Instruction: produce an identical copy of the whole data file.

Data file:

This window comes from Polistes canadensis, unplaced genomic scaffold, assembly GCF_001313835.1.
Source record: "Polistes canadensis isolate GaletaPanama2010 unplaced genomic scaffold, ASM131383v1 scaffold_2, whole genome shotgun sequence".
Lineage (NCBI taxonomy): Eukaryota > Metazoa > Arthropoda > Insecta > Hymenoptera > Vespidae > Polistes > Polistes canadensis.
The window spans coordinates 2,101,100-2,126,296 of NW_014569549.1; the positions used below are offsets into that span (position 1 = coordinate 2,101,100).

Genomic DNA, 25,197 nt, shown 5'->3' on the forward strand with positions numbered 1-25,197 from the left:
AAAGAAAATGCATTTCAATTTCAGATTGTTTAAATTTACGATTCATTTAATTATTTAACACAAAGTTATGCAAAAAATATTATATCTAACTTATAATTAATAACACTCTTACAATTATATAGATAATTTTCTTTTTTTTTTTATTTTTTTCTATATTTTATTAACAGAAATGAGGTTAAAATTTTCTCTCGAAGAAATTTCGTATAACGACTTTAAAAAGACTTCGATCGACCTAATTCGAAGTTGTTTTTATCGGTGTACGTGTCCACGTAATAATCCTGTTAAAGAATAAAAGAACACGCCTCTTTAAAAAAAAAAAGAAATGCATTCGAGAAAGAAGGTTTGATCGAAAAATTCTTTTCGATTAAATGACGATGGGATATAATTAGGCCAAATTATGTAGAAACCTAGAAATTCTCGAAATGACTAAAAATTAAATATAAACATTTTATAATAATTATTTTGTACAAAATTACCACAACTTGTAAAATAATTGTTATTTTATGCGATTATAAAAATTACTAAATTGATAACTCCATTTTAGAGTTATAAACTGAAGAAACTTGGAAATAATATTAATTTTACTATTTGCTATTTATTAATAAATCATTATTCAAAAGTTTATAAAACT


This window comes from Polistes canadensis, unplaced genomic scaffold, assembly GCF_001313835.1.
Source record: "Polistes canadensis isolate GaletaPanama2010 unplaced genomic scaffold, ASM131383v1 scaffold_2, whole genome shotgun sequence".
Lineage (NCBI taxonomy): Eukaryota > Metazoa > Arthropoda > Insecta > Hymenoptera > Vespidae > Polistes > Polistes canadensis.
The window spans coordinates 2,101,100-2,126,296 of NW_014569549.1; the positions used below are offsets into that span (position 1 = coordinate 2,101,100).

Genomic DNA, 25,197 nt, shown 5'->3' on the forward strand with positions numbered 1-25,197 from the left:
AAAGAAAATGCATTTCAATTTCAGATTGTTTAAATTTACGATTCATTTAATTATTTAACACAAAGTTATGCAAAAAATATTATATCTAACTTATAATTAATAACACTCTTACAATTATATAGATAATTTTCTTTTTTTTTTTATTTTTTTCTATATTTTATTAACAGAAATGAGGTTAAAATTTTCTCTCGAAGAAATTTCGTATAACGACTTTAAAAAGACTTCGATCGACCTAATTCGAAGTTGTTTTTATCGGTGTACGTGTCCACGTAATAATCCTGTTAAAGAATAAAAGAACACGCCTCTTTAAAAAAAAAAAGAAATGCATTCGAGAAAGAAGGTTTGATCGAAAAATTCTTTTCGATTAAATGACGATGGGATATAATTAGGCCAAATTATGTAGAAACCTAGAAATTCTCGAAATGACTAAAAATTAAATATAAACATTTTATAATAATTATTTTGTACAAAATTACCACAACTTGTAAAATAATTGTTATTTTATGCGATTATAAAAATTACTAAATTGATAACTCCATTTTAGAGTTATAAACTGAAGAAACTTGGAAATAATATTAATTTTACTATTTGCTATTTATTAATAAATCATTATTCAAAAGTTTATAAAACT